The Downside of Strong Passwords
In today's day and age, you need to know a good number of passwords. And in order to be secure, more often than not you need to change these passwords at some predetermined time (three months, six months, every full moon, each time Lindsey Lohan enters rehab, whenever Hugh Grant is caught making love to a transsexual). I have found that the more often that you change these passwords and the greater the strength they have, the higher the likelihood that users will have the new passwords taped under a keyboard, hidden in a desk drawer, tattooed on their inner thigh, or even taped to their monitor (I have most definitely seen this one, and the tattoo one too).
In an ideal world, people would keep these passwords for a week or two until they remember them and then discard any and all evidence of said passwords. Maybe I'm some sort of super genius (which would explain why my head is three times the size of a normal person's head), because this is how I've always done it myself. I've got about five or six passwords that I use for most everything and they're all random mixes of letters, numbers, symbols, and animal noises (bird noises are my favorite). Typically when I introduce a new password into the mix, I've got it down pat in a week or two. I've seen so many users though that are simply incapable of doing this, even though they enter the same password every day for months, sometimes years.
Is it really all that insecure to have a strong password and have it written down at your desk? There is certainly a risk, but that all really depends on where you work and who you work with. If you work where the general public is near your desk at any time, you best not be leaving those passwords for them to find. How trusting are you of your coworkers is another factor to consider. Many of them will have access to your computer after hours or even in brief moments when you're away from your desk. With your password, it'll be no trouble for them to maybe read your email or worse still, send out emails as you. Good luck arguing that one as you're packing up your desk because pictures of Hugh Grant making love to a transsexual were sent out from your email account.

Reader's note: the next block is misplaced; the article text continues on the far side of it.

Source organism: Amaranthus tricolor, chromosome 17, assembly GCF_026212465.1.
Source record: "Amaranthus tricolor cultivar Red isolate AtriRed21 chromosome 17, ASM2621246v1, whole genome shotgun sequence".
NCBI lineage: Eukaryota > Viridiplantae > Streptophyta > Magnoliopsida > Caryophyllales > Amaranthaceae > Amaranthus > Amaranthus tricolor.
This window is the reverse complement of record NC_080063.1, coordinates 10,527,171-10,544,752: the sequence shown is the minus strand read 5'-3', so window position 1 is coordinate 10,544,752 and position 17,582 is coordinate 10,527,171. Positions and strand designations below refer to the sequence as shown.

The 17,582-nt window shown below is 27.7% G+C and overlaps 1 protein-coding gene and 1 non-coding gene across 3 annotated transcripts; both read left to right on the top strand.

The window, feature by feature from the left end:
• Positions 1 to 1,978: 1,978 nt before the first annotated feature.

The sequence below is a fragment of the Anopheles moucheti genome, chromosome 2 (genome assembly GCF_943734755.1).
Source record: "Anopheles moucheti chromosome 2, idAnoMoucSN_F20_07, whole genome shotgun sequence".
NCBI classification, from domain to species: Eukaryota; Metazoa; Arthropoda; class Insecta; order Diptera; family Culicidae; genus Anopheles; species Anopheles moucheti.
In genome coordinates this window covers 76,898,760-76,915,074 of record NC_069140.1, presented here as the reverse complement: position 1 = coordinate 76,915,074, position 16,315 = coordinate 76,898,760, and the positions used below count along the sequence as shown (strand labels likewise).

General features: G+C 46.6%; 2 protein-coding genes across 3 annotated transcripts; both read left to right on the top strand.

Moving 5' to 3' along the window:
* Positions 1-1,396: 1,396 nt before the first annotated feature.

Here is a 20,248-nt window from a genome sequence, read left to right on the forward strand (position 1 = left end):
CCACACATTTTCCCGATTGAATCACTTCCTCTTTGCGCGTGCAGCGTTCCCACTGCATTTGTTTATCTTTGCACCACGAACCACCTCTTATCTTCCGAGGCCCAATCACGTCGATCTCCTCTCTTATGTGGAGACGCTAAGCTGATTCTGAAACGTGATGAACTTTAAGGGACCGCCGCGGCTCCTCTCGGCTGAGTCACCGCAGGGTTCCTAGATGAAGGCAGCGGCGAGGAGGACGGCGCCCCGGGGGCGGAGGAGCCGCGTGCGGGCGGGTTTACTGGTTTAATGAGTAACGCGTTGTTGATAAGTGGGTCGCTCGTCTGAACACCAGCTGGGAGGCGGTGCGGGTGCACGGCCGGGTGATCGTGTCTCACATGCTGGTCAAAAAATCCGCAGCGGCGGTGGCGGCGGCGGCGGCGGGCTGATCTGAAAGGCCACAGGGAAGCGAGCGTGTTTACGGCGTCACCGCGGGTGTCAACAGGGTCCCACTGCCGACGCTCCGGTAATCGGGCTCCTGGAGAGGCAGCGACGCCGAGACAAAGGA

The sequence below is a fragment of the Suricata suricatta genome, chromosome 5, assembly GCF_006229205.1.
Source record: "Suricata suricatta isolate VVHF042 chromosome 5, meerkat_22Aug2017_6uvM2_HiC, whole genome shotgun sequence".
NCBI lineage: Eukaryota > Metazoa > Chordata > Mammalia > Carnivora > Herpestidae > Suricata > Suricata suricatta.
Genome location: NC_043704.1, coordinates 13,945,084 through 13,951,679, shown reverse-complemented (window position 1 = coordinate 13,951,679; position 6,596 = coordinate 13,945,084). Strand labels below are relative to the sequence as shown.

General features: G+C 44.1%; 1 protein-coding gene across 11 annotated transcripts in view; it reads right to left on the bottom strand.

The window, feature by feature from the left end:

Also consider the most extreme case, what if someone breaks into your office? Chances are you don't keep a ton of money there (unless you work at a bank or a really boneheaded company that wants to be robbed or bankrupted in a fire), but there is going to be a lot of valuable information on your computers.
Even with users keeping these passwords at their desks, it's still a lot better than the alternative of using easy to remember passwords. You might feel safe and cozy behind your corporate firewall, but if they password to get in is "Firewall" and your the password to get into your computer is you birth date, children's name, or favorite Little Rascal, chances are you're going to get hacked. You might think you're a small potato in a sea of giant potatoes, but many of the hackers are using automated tools to find you and get in using known vulnerabilities and simple passwords. We setup a test server with access to the Internet at one of my previous employers and had hackers that day trying to get into it. And that was six years ago, I'm sure they're more advanced now.
If you have trouble remembering your password, try creating flash cards to help learn it (and then promptly destroy before they fall into enemy hands) or create a fun mnemonic to help you remember. For instance, if your password is "divj32we!", you can remember this with the simple phrase "Daren Is Very Joyous 32 Weasels Exploded!". Perhaps your password the next time you have to change it could elaborate on Daren's unnatural hatred of weasels (childhood trauma most likely).
I like to be safe rather than sorry... remember those passwords and destroy any written down copy once you know it. When I'm still learning my password, li
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